We’re teachers. We can allow ourselves to learn. We need to be able to design our own curricula rather than following the teachers’ manual instructions. That way, we direct the use of publishers’ offerings rather than the offerings directing us. The information in their materials has worth, but it has to be approached by the students’ needs to be effective. Here’s a developmental progression of activities that can give you a clear idea of what the real world offers and how you can exploit it. Don’t turn off your brain. It’s a wonderful learning machine, if you allow it.
|Classroom:||Who lives here? Look in the nooks and crannies of your classroom for any signs of living things, or where they might be able to live. Sometimes this turns up nothing, but there are usually corners, spaces behind shelves, etc., that turn out to be interesting.Grow seeds and draw what emerges. Let these emergent things lead you. Then pick one thing to find out about.|
|School Grounds:||Ants: Where are they? How do you know? What are they doing?Plants: Where are they? How do you know? What are they doing?
What grows on sidewalks? Next to the building? How can you turn them into a question?
|Neighborhood:||Street trees: Starting on a corner, have a student pace distances from the edge of the corner to each tree. Measure that student’s pace and convert paces to feet and inches. Identify the trees. Get in touch with your city forester and find out how much CO2 the trees are taking out of the neighborhood’s atmosphere.|
|Natural Feature:||Find a local place, like a trail or creek, and get to know it. Inventory who lives there, where birds perch, what bird sounds tell you. Design your own activities, or partner with an organization or agency.|
|Natural Environment:||Work with Environmental Educators to find a place to investigate. Look for environmental programs which get students into natural environments. Use these experiences to design your own personal inservice to build capacity to do these things yourself.|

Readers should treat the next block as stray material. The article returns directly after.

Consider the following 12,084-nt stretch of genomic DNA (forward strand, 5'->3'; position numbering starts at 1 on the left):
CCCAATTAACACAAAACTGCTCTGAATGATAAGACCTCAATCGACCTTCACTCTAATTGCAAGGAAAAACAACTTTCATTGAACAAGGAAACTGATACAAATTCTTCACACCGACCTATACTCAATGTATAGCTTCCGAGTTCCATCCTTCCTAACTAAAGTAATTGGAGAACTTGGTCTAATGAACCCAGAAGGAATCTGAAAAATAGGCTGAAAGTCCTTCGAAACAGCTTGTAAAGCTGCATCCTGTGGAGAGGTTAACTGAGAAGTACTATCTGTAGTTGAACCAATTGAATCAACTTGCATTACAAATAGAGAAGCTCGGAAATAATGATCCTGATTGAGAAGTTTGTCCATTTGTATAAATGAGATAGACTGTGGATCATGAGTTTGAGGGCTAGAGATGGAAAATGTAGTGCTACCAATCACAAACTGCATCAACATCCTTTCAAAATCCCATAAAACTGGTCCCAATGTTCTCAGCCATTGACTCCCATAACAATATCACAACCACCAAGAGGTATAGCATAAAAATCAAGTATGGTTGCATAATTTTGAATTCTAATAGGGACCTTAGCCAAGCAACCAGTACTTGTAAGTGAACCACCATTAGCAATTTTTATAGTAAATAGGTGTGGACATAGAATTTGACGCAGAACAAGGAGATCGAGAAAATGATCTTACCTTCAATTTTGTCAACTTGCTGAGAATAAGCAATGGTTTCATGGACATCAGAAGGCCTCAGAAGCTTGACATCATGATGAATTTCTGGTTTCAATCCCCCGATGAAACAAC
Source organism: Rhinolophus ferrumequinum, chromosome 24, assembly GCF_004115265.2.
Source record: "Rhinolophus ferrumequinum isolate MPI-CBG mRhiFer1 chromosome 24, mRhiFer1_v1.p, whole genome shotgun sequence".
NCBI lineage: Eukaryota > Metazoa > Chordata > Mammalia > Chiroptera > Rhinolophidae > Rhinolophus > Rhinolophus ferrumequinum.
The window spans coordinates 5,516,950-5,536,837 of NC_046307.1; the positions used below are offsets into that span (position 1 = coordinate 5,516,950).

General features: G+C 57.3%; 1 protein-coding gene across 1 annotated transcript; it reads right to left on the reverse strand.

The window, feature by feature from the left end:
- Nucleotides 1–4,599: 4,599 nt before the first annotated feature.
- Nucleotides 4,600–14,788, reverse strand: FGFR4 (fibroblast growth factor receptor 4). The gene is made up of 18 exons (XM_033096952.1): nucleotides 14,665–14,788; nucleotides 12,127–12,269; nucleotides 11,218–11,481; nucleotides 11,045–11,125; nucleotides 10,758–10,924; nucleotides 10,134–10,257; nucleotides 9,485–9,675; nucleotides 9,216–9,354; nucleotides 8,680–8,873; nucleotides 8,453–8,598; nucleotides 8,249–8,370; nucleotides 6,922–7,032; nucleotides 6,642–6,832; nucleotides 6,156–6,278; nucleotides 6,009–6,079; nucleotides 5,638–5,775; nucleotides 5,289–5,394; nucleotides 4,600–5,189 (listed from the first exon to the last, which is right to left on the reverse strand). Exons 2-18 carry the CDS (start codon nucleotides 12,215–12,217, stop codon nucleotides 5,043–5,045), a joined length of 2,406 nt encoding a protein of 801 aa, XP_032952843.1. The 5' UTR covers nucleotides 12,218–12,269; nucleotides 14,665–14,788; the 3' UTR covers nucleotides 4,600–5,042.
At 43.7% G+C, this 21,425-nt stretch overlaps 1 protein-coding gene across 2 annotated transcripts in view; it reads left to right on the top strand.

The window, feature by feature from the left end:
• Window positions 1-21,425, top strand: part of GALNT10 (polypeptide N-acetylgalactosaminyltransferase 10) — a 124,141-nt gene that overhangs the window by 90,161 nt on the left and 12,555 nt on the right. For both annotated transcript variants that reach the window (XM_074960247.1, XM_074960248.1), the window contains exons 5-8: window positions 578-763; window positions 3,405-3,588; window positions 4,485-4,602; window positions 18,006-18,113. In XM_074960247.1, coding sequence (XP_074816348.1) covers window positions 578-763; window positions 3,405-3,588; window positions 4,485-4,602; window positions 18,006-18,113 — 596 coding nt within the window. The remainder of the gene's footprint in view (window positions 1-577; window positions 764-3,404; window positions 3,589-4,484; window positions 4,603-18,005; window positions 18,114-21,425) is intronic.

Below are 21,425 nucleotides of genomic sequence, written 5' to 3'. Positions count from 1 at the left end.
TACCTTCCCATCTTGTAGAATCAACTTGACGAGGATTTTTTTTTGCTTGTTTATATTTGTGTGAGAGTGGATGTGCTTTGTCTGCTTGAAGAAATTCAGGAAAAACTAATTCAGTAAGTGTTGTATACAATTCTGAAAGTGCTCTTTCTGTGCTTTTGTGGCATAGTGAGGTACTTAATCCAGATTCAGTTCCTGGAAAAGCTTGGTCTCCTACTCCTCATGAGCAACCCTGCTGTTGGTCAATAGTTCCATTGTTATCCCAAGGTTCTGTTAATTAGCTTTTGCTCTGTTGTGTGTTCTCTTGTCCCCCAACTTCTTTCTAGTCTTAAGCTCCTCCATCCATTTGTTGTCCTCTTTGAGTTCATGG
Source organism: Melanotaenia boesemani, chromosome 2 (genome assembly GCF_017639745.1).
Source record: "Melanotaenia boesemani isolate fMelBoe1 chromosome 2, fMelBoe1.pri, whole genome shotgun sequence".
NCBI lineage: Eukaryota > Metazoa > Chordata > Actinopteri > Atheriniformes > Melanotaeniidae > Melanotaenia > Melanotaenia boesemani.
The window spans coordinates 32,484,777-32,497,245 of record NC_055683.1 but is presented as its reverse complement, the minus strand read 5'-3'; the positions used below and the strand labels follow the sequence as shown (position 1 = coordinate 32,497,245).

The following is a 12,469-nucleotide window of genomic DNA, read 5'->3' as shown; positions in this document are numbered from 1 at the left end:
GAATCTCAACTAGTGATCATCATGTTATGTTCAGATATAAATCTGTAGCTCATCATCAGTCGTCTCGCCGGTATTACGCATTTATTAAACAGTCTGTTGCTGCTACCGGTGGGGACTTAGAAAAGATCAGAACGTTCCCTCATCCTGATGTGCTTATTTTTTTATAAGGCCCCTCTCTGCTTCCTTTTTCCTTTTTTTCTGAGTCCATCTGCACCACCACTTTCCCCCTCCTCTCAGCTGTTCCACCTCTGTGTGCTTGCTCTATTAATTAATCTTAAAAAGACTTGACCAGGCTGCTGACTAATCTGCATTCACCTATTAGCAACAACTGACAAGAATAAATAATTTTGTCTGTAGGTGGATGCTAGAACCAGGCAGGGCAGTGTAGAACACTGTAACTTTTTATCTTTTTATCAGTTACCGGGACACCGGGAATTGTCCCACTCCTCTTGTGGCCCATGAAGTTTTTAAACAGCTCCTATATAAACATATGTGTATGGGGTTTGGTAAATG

You can start from no knowledge and within a few years, build a strong program in which students use their brains to learn for understanding. Find a mentor, or just another teacher to talk with about what you are doing, or would like to do. A sounding board is invaluable in this kind of learning. This is developmental, starts you out on the acquisition phase of the learning curve, and moves you toward mastery. If you actually seriously pursue this series, at best, it will take 3-5 years to become comfortable, to have a sense of ownership of the work. With the feedback from a friend or professional you meet along the way, you can do it. In some century, we’ll all learn this way. Until then, we need to bootstreap the process ourselves. Try it.
This is the fourteenth installment of “Teaching in the Environment,” a new, regular feature by CLEARING “master teacher” Jim Martin that explores how environmental educators can help classroom teachers get away from the pressure to teach to the standardized tests, and how teachers can gain the confidence to go into the world outside of their classrooms for a substantial piece of their curricula. See the other installments here, or search Categories for “Jim Martin.”